Grades 9—10
Production and Distribution of Writing
4. Produce clear and coherent writing in which the development, organization, and style are appropriate to task, purpose, and audience.

5. Develop and strengthen writing as needed by planning, revising, editing, rewriting, or trying a new approach, focusing on addressing what is most significant for a specific purpose and audience.

6. Use technology, including the Internet, to produce, publish, and update individual or shared writing products, taking advantage of technology’s capacity to link to other information and to display information flexibly and dynamically.

Range of Writing
10. Write routinely over extended time frames (time for research, reflection, and revision) and shorter time frames (a single sitting or a day or two) for a range of tasks, purposes, and audiences.


Grades 11—12
Production and Distribution of Writing
4. Produce clear and coherent writing in which the development, organization, and style are appropriate to task, purpose, and audience.

5. Develop and strengthen writing as needed by planning, revising, editing, rewriting, or trying a new approach, focusing on addressing what is most significant for a specific purpose and audience.

6. Use technology, including the Internet, to produce, publish, and update individual or shared writing products in response to ongoing feedback, including new arguments or information.

Range of Writing
10. Write routinely over extended time frames (time for research, reflection, and] revision) and shorter time frames (a single sitting or a day or two) for a range of tasks, purposes, and audiences.


Virginia Standards of Learning

11.6 The student will write in a variety of forms, with an emphasis on persuasion.
a. Generate, gather, plan, and organize ideas for writing to address a specific audience and purpose.
c. Organize ideas in a sustained and logical manner.
e. Adapt content, vocabulary, voice, and tone to audience, purpose, and situation.
f. Revise writing for clarity of content, accuracy and depth of information.

11.7 The student will self- and peer-edit writing for correct grammar, capitalization,
punctuation, spelling, sentence structure, and paragraphing.
e. Adjust sentence and paragraph structures for a variety of purposes and audiences.
f. Proofread and edit writing for intended audience and purpose.

Additional Goals—to be started in this unit and carried through the next writing units
Students will plan an essay using prewriting strategies.
Students will revise an essay using five areas: ideas and development, organization, word choice, voice, and sentence fluency.
Students will edit an essay using a list of common errors.


Unit Contents

1. Teacher Booklet: Lesson Plans with Student Materials and Key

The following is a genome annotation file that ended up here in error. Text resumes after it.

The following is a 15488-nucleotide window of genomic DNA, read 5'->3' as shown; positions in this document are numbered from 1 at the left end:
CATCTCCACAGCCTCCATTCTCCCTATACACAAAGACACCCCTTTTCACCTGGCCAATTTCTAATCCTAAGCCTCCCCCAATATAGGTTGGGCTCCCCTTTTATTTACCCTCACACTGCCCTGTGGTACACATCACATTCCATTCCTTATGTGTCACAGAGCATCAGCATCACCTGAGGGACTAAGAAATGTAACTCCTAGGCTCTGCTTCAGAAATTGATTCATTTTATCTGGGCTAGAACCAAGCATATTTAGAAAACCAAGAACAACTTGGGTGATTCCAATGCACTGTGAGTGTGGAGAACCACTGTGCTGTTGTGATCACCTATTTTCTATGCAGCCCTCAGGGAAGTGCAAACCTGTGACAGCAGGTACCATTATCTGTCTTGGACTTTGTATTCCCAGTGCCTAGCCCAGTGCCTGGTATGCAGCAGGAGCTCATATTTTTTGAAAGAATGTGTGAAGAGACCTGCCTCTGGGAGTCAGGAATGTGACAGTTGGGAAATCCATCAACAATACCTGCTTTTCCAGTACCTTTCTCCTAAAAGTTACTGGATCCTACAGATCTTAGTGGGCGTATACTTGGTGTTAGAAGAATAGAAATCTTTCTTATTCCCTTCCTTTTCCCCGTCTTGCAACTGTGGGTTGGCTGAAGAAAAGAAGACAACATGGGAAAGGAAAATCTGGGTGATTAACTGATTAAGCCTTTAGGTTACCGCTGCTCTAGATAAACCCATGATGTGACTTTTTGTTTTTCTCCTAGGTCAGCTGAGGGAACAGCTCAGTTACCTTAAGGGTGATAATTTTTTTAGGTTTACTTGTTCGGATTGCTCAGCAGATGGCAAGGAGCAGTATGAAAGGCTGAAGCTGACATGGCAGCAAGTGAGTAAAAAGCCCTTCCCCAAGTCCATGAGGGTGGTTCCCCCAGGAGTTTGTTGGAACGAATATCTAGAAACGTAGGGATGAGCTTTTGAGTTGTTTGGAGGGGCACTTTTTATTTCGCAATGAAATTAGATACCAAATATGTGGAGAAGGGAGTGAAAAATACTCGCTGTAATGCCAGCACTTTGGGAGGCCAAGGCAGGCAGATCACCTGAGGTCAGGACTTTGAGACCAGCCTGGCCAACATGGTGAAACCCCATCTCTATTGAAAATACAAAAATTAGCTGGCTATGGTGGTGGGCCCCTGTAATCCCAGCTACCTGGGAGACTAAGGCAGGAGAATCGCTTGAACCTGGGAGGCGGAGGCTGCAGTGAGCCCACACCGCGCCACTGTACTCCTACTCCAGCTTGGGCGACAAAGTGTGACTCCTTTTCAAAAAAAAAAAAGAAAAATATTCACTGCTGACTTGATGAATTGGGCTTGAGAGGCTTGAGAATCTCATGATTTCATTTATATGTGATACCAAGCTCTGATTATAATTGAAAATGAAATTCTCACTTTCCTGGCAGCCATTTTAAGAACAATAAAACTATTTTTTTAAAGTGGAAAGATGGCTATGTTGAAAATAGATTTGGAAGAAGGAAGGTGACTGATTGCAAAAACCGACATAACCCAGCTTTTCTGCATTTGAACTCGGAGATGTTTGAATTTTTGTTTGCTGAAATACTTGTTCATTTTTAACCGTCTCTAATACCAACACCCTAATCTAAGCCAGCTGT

Table of Contents
Rationale and Unit Goals (Common Core and Virginia SOL) 1 `
Sentences 3
Rationale and Lesson Plan 3
Why Do We Do Sentences? 6
Sentences Week 1 8
Skill Sheet 8
Correction Sheets 10
Sentence Practice Sheets 16
Sentence Practice Rubric 22
Sentences Week 1 Quiz 24
Sentences Week 1 Quiz Key 26
Freewriting 28
Rationale and Lesson Plan 28
Freewriting 32
Freewriting Rubric 33
Preparing for the Unit 34
Short Writing 38
Overview of the Process 40
Academic Vocabulary 42
Word Study 48
Word Study Key 51
Crossword 1 54
Crossword 1 Key 55
Crossword 2 56
Crossword 2 Key 57
Introduction 58
Sequential versus Recursive Exercise 62
Sequential versus Recursive Exercise Key 65
Prewriting 67
Prewriting Activities 72
Prewriting for a Narrative Prompt 76
Prewriting for an Argumentative Prompt 80
Review for Test I 84
Test I 85
Test I Key 91
Sentences Week 2 96
Skill Sheet 96
Correction Sheets 98
Sentence Practice Sheets 103
Sentence Practice Rubric 109
Sentences Week 2 Quiz 110
Sentences Week 2 Quiz Key 112
Drafting 114
Drafting a Paragraph 119
Drafting a Paragraph Key 121
Revising 130
Rubric 136
Evaluating Two Passages 141
Evaluating Two Passages Key
Editing 146
Editing a Passage 150
Editing Log 154
Revision or Editing? 159
Sentences Week 3 161
Skill Sheet 161
Correction Sheets 163
Sentence Practice Sheets 168
Sentence Practice Rubric ` 174
Sentences Week 3 Quiz 175
Sentences Week 3 Quiz Key 177
Publishing 179
Formatting a Passage Instructions 183
Formatting a Passage:
Why I Enraged My Cross Country Coach 184
Formatting a Passage:
Why I Enraged My Cross Country Coach Key 185
Reflecting 186 Revisiting the Short Paper from the Beginning 190
Reflecting on the Unit 194
Sentences Week 4 195
Skill Sheet 197
Correction Sheets 202
Sentence Practice Sheets 208
Sentence Practice Rubric ` 209
Sentences Week 4 Quiz 210
Sentences Week 4 Quiz Key 212
Review for Test II 214
Review of the Process 216
Review of the Process Key 218
Test Review Sheet 220
Test II 224
Test II Key 227
Student Booklet Rubric 230

2. Student Booklet: Table of Contents
Sentences and Preparation for the Topic
Introduction to Sentences 1
Preparing for the Unit 3
Overview Notes 5
Academic Vocabulary
Notes 7
Word Study 9
Crossword 1 13
Crossword 2 14
History and Types of Processes
Notes 15
Sequential Process versus Recursive Process
Exercise 17
Prewriting
Notes 19
Prewriting Methods 21
Narrative Prompt and Prewriting Activities 23
Argumentative Prompt and Prewriting Activities 29
Review for Test I 33
Drafting
Notes 35
Drafting a Paragraph 37
Transition Exercise 39
Revising
Notes 41
What is a Rubric? 43
Revision Rubric 44
Two Passages to Evaluate 49
Editing
Notes 57
Editing a Passage 59
Editing Log 61
Revision versus Editing 63
Publishing
Notes 65
Formatting a Passage 67
Reflecting
Notes 69
Reflecting on the Unit Part I 71
Reflecting on the Unit Part II 73
Review of the Process 77
Review for Test II 79
Rubric for Grading this Booklet 82


Total Pages
208 (teacher) 112 (student) plus PowerPoints and Notebook files
Answer Key
Included
Teaching Duration
3 Weeks